The good news

Dearest readers,

I have some exciting news. A version of the journey I’ve been sharing on this blog will be coming out in book form! I’ve just recently signed a contract with Columbia University Press. I could not be more humbled and grateful that the publisher is willing to take a chance on a first-time book author like me.

I don’t know the timing of publication, but I will post updates here. In the meantime, I would like to express my deepest, most deep heartfelt thanks to everyone who has read and participated in this strange and beautiful experience. To all those who have shared, nudged, and been present as this blog unfolded: I am indebted beyond words.

If you are inclined, I would love to learn more about you. Even if you’ve been commenting along the way, it would be nice to have your responses to some or all of the questions below. If you prefer sharing your thoughts privately, please send them to me via email at Nicolaouc@gmail.com.

Questions for you:

If you were to fill out a religious affiliation survey today, what affiliation would you choose and why? Has this affiliation changed?

Do you attend any type of religious services? If so, what and how regularly?

Do you have any thoughts about the future of religious affiliation that you’d like to share? What do you think the religious landscape of our cities and communities will look like in 50 years?

 

A giant, heartfelt thank you to all!

Corinna

To call on all

To commit to no one faith, but call on all: what would this look like on day-to-day practical terms?

With no official place of worship to call home, my spiritual practices will be mostly self-guided. I can dedicate time each day to meditation and prayer, even if just a few minutes here and there. I will try to utter words of thanks more often, especially first thing in the morning and before eating. This should be easier to remember when I witness something unique like a rainbow or if I travel someplace new or see something I’ve never seen before.

Annual holidays can provide some structure to my ad-hoc multi-faith endeavors. I can imagine participating—in my own way—in the Jewish high holidays of Yom Kippur and Rosh Hashanah. When the days shorten and the weather gets chilly, I’ll know to review the previous year. I’ll conduct an honest accounting of my behavior, my relationships, how I opted to spend my time. I will make amends, challenge myself to do better, and then release the guilt.

As winter trudges forth, I can take some extra time to think about Jesus. I want to remember his example, the care he showed others, the unconditional love he demonstrated. When the days get short, it shouldn’t be too much of a stretch for me to reflect on his death. Such reflections are likely to put me in a somber frame of mind as they will bring up thoughts of my own mortality, but I can look forward to the hopefulness of Easter. This, combined with the triumph of Passover, should rescue me from despair. In the end, life and freedom prevail.

I don’t believe I’ll ever live through another Ramadan without being transported back to my own experience. As I write today, it is several days into the next year’s Ramadan and even though I am not officially fasting, I can feel the loneliness of my remembered hunger and thirst so acutely it brings tears to my eyes. I can’t help but think of everyone around the world abstaining during daylight hours—so much so that it’s as if I am participating on some level, emotionally if not physically. I feel solidarity with the intent of the fast and with the people for whom going without is not a choice, an affinity that I hope will expand when my multi-faith calendar swings back around to Eid Al-Adha. From now on, when I see this date on my At-A-Glance planner, I’ll think about that day at the Dallas convention center and remember that the world’s most populous belief systems share common roots, bound to one another in our collective imagination.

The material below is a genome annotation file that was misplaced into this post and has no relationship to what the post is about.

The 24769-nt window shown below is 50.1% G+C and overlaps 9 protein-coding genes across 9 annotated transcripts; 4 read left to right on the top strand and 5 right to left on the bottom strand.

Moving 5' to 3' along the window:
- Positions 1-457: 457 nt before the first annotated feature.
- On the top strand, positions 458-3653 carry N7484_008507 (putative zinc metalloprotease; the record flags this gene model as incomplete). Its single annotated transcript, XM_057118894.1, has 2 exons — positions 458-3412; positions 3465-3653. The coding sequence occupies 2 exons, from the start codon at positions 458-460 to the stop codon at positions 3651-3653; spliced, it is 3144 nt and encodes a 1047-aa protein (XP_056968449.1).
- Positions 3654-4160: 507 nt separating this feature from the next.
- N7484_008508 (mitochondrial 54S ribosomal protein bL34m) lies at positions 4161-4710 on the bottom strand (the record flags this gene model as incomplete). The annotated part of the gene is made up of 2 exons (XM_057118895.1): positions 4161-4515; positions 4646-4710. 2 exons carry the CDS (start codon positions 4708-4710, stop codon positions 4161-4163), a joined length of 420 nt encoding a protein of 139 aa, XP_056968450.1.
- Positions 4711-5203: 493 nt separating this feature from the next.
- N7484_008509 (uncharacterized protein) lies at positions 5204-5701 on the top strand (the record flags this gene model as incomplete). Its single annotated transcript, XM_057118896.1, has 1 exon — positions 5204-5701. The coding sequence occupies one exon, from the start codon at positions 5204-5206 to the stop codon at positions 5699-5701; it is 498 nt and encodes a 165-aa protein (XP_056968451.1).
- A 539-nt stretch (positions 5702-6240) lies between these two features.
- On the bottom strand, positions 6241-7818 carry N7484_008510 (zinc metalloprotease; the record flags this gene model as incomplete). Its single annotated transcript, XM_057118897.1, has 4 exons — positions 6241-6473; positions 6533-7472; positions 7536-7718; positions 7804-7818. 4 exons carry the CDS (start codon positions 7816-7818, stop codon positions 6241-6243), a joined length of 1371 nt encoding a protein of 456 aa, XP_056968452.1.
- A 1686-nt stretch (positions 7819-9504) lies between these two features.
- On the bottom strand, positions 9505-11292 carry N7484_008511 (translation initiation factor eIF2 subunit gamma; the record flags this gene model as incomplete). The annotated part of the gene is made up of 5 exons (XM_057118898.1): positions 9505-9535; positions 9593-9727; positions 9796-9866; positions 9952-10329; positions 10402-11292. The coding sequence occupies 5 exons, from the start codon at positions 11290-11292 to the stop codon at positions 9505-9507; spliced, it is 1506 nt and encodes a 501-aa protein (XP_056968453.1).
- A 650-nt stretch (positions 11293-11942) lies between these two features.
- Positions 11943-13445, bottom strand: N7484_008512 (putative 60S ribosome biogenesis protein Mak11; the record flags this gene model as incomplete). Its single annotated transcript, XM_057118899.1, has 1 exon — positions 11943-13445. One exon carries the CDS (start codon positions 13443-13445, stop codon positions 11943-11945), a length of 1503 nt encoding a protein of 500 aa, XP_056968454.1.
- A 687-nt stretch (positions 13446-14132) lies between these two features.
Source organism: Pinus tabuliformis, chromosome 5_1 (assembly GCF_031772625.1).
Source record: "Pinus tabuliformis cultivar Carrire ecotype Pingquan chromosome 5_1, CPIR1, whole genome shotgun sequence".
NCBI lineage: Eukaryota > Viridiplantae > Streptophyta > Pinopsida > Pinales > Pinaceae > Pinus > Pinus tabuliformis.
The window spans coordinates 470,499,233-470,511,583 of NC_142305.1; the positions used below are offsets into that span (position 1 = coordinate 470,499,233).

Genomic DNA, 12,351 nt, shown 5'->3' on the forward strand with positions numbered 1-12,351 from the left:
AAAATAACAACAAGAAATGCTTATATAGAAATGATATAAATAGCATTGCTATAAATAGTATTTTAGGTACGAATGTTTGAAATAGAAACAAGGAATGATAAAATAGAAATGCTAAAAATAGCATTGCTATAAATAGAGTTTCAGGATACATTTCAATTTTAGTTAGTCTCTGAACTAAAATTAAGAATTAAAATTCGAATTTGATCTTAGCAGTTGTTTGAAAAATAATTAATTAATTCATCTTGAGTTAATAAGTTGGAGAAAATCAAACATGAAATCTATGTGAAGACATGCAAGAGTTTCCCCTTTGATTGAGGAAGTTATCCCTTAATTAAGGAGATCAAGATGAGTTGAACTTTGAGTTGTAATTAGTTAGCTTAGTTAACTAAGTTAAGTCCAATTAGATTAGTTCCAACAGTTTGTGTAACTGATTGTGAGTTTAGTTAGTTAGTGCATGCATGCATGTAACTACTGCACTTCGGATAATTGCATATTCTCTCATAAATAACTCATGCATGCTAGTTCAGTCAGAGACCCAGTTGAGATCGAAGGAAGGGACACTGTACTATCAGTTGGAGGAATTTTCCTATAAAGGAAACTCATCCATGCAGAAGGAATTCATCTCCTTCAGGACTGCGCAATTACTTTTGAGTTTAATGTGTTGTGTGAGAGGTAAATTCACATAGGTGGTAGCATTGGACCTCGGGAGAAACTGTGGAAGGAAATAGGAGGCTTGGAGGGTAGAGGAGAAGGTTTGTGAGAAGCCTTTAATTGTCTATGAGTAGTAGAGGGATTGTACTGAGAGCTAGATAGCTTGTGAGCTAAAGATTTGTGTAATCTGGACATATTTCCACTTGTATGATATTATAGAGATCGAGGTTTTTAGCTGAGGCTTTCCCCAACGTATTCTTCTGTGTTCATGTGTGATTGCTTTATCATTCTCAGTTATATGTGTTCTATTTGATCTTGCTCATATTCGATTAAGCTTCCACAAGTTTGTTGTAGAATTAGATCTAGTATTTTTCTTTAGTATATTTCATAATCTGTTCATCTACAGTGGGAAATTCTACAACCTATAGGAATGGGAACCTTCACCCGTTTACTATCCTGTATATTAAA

But for how long can I practice my solo patchwork religion before my devotion begins to ebb and the finer points fade from memory? Maybe I’ll have a good reason to allow my faith to flag, like my schedule gets super busy. With no community, no accountability, I can see that a day may arrive when I fail to take the time. The connections I’ve fostered with my religious endeavors are far-reaching, but they are theoretical. I don’t have to come face-to-face with another living soul to practice my faith. Wouldn’t some actual companionship on this path do me some good, especially as I get older? Some Nones have committed to a place of worship, perhaps even attend regularly, but continue to pledge no allegiance to a particular religion. These Nones appear to have found a balance that doesn’t force loyalties but meets practical needs.

A friend asked recently what I thought my future held, faithfully speaking. I joked that I could continue to make the rounds to various places of worship, A-to-Z, over and over again, circling back so many times that people begin to recognize me, perhaps even welcome me—not as a potential convert, but for the None I choose to be. It’s a daydream that makes me happy. By showing up at the doorsteps of the different houses of worship, hat in hand, I draw the boundaries of my spiritual identity ever larger; it’s not just a single dwelling, but an entire town, a community both more real and bigger than I ever could have hoped. Perhaps some congregations would come to appreciate me as a little tie that helps connect them to a grander network of worshippers. But how realistic is this vision, really? Could it possibly provide the intimate connections and structure I’ll crave, especially as I age? As I tip toe into my golden years, and all the existential issues become more pressing, will my slap-dash independence continue to accommodate me? If not, what then?